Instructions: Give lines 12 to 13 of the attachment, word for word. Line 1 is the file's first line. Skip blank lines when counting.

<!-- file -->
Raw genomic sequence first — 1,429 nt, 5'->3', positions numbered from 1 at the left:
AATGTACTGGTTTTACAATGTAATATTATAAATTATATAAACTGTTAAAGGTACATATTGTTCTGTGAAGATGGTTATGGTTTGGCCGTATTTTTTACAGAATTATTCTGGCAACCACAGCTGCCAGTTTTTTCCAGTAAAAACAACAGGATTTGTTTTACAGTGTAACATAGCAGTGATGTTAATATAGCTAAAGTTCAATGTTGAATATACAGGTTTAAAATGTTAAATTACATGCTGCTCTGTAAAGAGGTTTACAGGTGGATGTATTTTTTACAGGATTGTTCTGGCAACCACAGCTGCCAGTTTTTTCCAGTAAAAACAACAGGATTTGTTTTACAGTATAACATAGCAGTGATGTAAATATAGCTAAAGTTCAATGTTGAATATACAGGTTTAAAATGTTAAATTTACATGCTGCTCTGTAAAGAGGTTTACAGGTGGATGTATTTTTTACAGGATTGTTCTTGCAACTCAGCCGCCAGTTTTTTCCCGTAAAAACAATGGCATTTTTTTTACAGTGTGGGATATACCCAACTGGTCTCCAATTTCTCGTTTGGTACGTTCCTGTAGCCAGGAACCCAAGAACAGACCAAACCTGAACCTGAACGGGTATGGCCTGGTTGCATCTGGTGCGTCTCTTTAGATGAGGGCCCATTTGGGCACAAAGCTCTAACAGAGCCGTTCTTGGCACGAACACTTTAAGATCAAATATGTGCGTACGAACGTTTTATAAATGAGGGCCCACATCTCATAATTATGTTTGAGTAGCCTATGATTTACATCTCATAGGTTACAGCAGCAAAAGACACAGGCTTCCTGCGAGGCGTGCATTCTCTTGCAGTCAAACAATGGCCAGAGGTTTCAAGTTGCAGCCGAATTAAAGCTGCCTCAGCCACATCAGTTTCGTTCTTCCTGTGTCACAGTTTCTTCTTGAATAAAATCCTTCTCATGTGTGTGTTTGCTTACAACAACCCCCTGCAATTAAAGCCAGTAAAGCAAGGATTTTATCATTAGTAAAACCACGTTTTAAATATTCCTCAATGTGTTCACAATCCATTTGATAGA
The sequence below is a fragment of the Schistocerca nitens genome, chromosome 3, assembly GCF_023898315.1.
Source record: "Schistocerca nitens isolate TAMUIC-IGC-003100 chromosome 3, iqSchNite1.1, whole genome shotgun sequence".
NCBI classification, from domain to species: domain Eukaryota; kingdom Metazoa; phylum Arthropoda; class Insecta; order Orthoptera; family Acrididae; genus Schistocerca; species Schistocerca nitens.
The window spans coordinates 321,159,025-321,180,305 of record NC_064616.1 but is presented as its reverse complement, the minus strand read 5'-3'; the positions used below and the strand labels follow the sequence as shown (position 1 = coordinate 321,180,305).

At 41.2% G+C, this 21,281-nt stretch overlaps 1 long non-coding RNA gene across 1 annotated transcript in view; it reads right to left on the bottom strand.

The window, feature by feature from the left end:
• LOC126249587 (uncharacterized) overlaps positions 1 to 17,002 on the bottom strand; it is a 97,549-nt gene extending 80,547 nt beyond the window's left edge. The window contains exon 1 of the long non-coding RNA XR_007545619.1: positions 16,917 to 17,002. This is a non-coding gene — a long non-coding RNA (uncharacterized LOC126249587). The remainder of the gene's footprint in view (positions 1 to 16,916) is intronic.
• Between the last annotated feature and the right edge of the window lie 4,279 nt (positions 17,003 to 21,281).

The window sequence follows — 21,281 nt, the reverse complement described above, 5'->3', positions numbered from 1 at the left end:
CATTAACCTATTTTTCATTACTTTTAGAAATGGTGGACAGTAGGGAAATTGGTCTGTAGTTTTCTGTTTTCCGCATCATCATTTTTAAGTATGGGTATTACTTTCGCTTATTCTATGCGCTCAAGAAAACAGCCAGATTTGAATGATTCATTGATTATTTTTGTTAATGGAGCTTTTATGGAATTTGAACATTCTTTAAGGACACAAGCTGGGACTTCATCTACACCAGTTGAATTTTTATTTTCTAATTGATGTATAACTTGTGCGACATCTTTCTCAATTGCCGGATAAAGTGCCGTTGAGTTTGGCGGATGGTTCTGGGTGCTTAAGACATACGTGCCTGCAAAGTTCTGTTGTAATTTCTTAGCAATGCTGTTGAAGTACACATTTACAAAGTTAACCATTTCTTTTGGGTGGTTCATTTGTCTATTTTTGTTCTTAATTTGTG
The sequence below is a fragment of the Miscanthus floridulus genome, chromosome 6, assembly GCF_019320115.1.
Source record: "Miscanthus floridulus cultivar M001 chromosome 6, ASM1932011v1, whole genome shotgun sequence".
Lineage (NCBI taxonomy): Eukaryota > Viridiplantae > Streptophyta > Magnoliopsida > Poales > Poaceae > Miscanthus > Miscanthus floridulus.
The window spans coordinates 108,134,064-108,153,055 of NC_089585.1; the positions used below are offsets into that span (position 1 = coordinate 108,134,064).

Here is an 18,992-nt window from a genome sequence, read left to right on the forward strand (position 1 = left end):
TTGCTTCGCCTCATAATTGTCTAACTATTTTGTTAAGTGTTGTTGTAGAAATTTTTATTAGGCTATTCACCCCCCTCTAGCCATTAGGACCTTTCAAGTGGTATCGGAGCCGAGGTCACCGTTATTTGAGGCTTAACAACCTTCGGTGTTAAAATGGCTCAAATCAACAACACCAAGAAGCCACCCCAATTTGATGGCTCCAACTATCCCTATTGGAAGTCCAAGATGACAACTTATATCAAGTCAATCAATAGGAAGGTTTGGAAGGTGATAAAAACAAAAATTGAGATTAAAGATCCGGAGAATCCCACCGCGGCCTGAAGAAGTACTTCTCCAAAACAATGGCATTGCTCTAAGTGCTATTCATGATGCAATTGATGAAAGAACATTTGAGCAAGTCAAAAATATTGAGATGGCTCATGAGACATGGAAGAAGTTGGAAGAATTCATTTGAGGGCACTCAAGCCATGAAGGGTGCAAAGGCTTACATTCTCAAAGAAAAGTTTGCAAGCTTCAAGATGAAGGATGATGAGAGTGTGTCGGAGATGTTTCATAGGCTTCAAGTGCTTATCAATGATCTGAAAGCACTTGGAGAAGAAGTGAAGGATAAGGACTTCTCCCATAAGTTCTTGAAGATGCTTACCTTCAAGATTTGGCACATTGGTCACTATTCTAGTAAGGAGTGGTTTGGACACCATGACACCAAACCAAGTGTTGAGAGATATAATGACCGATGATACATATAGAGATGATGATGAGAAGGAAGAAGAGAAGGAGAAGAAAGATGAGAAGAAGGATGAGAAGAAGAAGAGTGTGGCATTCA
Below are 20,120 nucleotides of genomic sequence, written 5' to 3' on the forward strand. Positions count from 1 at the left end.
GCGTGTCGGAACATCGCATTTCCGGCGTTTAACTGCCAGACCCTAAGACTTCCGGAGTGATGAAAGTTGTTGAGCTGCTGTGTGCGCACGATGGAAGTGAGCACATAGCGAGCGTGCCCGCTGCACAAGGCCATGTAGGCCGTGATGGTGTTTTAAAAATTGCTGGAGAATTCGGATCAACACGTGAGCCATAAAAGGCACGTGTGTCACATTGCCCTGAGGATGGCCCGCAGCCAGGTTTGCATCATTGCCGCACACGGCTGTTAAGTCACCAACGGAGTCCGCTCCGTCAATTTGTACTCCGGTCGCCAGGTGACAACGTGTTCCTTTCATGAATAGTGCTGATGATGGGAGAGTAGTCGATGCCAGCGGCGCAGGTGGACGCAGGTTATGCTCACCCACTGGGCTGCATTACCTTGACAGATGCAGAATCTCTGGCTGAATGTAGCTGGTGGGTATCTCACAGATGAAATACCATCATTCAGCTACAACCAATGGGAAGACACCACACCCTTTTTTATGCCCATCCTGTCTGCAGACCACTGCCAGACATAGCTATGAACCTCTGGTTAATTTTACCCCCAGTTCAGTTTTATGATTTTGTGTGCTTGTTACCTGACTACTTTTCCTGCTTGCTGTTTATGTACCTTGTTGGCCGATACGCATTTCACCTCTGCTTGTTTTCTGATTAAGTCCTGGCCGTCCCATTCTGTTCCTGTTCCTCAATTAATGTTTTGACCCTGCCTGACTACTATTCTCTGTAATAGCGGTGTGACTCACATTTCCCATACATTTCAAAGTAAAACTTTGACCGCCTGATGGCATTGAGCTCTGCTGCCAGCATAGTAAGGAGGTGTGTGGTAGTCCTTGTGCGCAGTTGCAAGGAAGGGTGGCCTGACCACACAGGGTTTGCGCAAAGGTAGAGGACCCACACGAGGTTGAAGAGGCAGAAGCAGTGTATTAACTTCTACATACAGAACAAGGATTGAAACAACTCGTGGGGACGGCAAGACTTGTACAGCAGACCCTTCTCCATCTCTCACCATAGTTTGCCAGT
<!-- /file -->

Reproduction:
CATTAACCTATTTTTCATTACTTTTAGAAATGGTGGACAGTAGGGAAATTGGTCTGTAGTTTTCTGTTTTCCGCATCATCATTTTTAAGTATGGGTATTACTTTCGCTTATTCTATGCGCTCAAGAAAACAGCCAGATTTGAATGATTCATTGATTATTTTTGTTAATGGAGCTTTTATGGAATTTGAACATTCTTTAAGGACACAAGCTGGGACTTCATCTACACCAGTTGAATTTTTATTTTCTAATTGATGTATAACTTGTGCGACATCTTTCTCAATTGCCGGATAAAGTGCCGTTGAGTTTGGCGGATGGTTCTGGGTGCTTAAGACATACGTGCCTGCAAAGTTCTGTTGTAATTTCTTAGCAATGCTGTTGAAGTACACATTTACAAAGTTAACCATTTCTTTTGGGTGGTTCATTTGTCTATTTTTGTTCTTAATTTGTG
The sequence below is a fragment of the Miscanthus floridulus genome, chromosome 6, assembly GCF_019320115.1.